Over the last couple months I’d felt that I’d really hit it off with this fly Norwegian girl at La Loma, and two weeks ago I’d have asked her, but it turns out she has this boyfriend she’d never told me about, and he’s a former Marine.  I learned this when I knocked on her door and he answered.  I was just standing there like an idiot, like, “Hey, I just came to ask your girlfriend out.  You wanna come too?”  He looked pretty pissed.  So I couldn’t call her! 

There’s a girl in my French class, Leigh, but I can’t ask her right now.  She’s kind of odd:  if I pay much attention to her, she suddenly gets kind of cool toward me, and it’s only when I ignore her that she’s suddenly friendly again, and I’m in the wrong part of the cycle at the moment.  A week or so ago I called this girl Monica but she never called me back, so she’s banned for life.  So I was left with no other option than to find out once and for all if Cindy, the girl from the nightclub, had given me her actual phone number.  One promising sign was that the number she gave wasn’t 867-5309.  (As you can see, I have a rather lousy track record with girls.  But I never false-start!)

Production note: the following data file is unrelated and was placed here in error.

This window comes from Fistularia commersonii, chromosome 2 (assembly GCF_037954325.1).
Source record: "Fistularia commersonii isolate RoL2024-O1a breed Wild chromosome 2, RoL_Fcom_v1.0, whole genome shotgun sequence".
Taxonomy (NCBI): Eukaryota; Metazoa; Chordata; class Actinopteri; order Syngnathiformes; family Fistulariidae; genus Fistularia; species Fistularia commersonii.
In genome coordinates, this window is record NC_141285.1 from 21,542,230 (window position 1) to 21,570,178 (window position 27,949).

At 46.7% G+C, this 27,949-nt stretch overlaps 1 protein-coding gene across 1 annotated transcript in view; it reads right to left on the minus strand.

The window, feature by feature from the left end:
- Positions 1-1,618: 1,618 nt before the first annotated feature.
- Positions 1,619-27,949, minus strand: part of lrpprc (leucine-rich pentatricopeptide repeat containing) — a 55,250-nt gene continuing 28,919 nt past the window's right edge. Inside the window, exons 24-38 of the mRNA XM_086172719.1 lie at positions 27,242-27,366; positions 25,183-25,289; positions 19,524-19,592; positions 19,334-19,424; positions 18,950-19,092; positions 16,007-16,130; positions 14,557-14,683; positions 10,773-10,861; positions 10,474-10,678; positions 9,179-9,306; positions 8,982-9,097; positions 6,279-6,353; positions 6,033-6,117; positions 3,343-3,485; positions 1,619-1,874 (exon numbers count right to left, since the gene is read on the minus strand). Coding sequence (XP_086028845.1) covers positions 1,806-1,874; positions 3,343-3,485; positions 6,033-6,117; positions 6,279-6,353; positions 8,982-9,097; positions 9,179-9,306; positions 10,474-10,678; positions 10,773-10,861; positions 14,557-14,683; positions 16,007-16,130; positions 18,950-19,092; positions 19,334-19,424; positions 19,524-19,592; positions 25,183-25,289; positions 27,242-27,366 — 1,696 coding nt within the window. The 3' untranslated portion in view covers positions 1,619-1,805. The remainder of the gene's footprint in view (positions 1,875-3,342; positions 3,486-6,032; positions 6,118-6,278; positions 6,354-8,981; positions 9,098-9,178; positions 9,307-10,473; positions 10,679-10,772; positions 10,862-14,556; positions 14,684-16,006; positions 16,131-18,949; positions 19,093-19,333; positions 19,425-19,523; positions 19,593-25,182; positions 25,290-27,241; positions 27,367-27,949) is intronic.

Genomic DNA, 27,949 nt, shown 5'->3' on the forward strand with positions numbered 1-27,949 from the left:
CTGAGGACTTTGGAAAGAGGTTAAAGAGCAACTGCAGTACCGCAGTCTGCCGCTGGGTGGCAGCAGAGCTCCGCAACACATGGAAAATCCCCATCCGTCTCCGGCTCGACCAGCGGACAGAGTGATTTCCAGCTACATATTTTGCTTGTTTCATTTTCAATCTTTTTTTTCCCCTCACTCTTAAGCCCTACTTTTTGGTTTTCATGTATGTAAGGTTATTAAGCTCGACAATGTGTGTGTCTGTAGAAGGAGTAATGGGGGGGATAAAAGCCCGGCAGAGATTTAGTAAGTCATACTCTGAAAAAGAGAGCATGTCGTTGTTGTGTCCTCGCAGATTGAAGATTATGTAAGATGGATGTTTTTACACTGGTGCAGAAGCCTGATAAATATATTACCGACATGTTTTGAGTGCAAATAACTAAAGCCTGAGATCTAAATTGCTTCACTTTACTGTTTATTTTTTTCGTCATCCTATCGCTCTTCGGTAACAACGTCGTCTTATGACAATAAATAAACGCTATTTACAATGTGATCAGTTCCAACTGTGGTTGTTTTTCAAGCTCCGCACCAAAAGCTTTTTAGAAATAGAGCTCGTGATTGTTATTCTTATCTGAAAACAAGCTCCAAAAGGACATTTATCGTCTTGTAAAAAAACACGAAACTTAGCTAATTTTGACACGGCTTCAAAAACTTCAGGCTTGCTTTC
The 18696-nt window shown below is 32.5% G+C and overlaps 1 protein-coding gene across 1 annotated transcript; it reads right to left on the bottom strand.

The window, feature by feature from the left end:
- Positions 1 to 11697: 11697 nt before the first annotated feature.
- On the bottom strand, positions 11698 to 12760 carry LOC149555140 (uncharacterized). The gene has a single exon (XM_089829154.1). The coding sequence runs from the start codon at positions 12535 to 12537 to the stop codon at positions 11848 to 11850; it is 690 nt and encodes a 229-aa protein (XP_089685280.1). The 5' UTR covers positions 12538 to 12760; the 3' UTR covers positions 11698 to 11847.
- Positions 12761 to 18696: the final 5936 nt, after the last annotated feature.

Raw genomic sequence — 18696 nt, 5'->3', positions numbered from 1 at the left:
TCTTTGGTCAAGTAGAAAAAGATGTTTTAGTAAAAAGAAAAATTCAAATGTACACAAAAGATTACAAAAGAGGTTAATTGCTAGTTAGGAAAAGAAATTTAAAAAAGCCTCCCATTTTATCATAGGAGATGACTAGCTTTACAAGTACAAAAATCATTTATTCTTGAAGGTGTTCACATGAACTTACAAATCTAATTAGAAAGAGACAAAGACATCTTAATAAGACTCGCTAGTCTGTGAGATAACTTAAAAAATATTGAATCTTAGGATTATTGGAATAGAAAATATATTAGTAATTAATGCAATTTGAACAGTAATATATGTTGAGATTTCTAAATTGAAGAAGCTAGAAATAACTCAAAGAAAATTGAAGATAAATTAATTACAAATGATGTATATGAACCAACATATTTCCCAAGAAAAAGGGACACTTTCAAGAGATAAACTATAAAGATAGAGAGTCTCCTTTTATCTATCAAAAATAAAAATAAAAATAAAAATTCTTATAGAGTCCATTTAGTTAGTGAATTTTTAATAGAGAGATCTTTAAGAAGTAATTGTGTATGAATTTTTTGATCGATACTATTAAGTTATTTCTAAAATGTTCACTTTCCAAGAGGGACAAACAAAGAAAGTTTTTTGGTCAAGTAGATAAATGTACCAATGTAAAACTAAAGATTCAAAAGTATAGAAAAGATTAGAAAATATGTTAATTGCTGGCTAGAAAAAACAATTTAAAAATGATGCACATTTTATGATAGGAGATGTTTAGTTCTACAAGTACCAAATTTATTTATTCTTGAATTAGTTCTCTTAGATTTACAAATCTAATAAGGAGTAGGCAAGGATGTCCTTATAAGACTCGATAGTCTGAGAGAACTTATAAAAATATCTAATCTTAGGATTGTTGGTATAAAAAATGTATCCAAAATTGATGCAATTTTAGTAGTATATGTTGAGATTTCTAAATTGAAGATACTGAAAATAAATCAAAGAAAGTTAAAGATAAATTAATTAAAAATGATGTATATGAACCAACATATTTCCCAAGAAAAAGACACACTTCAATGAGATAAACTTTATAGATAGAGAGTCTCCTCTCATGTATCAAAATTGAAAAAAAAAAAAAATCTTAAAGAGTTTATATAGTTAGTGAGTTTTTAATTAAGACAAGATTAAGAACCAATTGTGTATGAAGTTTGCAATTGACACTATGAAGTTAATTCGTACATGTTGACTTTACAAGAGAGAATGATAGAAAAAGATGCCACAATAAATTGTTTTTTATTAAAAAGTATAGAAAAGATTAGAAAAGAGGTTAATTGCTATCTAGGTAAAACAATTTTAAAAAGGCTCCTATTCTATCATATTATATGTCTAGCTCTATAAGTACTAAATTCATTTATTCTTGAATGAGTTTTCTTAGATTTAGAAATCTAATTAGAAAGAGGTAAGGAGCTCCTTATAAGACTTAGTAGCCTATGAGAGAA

I considered calling Cindy on the same day as the movie, to make it seem really casual, and to soften the blow of the inevitable rejection by giving her an easy excuse to beg off.  But in my (albeit limited) experience these dorm freshmen don’t do anything spontaneously unless it’s being herded along in packs by whatever dorm pal has the most charisma or social status.  (These dorm types mainly travel in packs.)  But I figured if I called ahead and made an actual appointment I might just have a shot.  So I called on a Thursday to propose the Monday show.  (God, you’d think I was planning a transcontinental voyage given how much forethought I’d put into this stupid movie.)